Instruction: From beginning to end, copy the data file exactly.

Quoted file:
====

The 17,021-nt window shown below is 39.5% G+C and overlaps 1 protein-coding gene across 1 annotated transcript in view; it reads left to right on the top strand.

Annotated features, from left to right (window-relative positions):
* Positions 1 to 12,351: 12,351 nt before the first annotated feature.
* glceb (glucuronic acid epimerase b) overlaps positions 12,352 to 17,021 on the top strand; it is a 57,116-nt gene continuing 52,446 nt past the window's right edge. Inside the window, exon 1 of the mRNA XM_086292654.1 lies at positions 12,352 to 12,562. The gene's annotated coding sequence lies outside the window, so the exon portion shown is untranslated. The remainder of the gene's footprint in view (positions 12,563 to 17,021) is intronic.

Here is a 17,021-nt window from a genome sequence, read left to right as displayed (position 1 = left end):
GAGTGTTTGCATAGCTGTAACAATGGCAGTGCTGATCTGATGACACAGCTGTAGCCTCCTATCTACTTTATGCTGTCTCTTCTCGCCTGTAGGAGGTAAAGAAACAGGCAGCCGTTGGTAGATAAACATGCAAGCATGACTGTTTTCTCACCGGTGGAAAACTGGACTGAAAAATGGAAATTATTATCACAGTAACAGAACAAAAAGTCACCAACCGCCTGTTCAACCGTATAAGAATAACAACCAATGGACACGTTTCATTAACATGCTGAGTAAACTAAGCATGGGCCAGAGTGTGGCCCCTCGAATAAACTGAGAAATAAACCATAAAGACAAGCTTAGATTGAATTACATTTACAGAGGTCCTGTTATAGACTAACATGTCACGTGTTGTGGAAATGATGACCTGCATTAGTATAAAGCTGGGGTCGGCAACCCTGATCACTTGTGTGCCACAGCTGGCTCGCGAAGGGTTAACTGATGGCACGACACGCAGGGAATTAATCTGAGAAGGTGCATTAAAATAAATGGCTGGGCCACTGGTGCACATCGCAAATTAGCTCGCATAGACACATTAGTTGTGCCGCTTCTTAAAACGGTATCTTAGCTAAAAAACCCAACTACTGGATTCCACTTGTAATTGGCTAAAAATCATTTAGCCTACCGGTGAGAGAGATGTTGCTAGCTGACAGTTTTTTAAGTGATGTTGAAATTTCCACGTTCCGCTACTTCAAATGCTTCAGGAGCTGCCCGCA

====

The 17,021-nt window shown below is 39.5% G+C and overlaps 1 protein-coding gene across 1 annotated transcript in view; it reads left to right on the top strand.

Annotated features, from left to right (window-relative positions):
* Positions 1 to 12,351: 12,351 nt before the first annotated feature.
* glceb (glucuronic acid epimerase b) overlaps positions 12,352 to 17,021 on the top strand; it is a 57,116-nt gene continuing 52,446 nt past the window's right edge. Inside the window, exon 1 of the mRNA XM_086292654.1 lies at positions 12,352 to 12,562. The gene's annotated coding sequence lies outside the window, so the exon portion shown is untranslated. The remainder of the gene's footprint in view (positions 12,563 to 17,021) is intronic.

Here is a 17,021-nt window from a genome sequence, read left to right as displayed (position 1 = left end):
GAGTGTTTGCATAGCTGTAACAATGGCAGTGCTGATCTGATGACACAGCTGTAGCCTCCTATCTACTTTATGCTGTCTCTTCTCGCCTGTAGGAGGTAAAGAAACAGGCAGCCGTTGGTAGATAAACATGCAAGCATGACTGTTTTCTCACCGGTGGAAAACTGGACTGAAAAATGGAAATTATTATCACAGTAACAGAACAAAAAGTCACCAACCGCCTGTTCAACCGTATAAGAATAACAACCAATGGACACGTTTCATTAACATGCTGAGTAAACTAAGCATGGGCCAGAGTGTGGCCCCTCGAATAAACTGAGAAATAAACCATAAAGACAAGCTTAGATTGAATTACATTTACAGAGGTCCTGTTATAGACTAACATGTCACGTGTTGTGGAAATGATGACCTGCATTAGTATAAAGCTGGGGTCGGCAACCCTGATCACTTGTGTGCCACAGCTGGCTCGCGAAGGGTTAACTGATGGCACGACACGCAGGGAATTAATCTGAGAAGGTGCATTAAAATAAATGGCTGGGCCACTGGTGCACATCGCAAATTAGCTCGCATAGACACATTAGTTGTGCCGCTTCTTAAAACGGTATCTTAGCTAAAAAACCCAACTACTGGATTCCACTTGTAATTGGCTAAAAATCATTTAGCCTACCGGTGAGAGAGATGTTGCTAGCTGACAGTTTTTTAAGTGATGTTGAAATTTCCACGTTCCGCTACTTCAAATGCTTCAGGAGCTGCCCGCA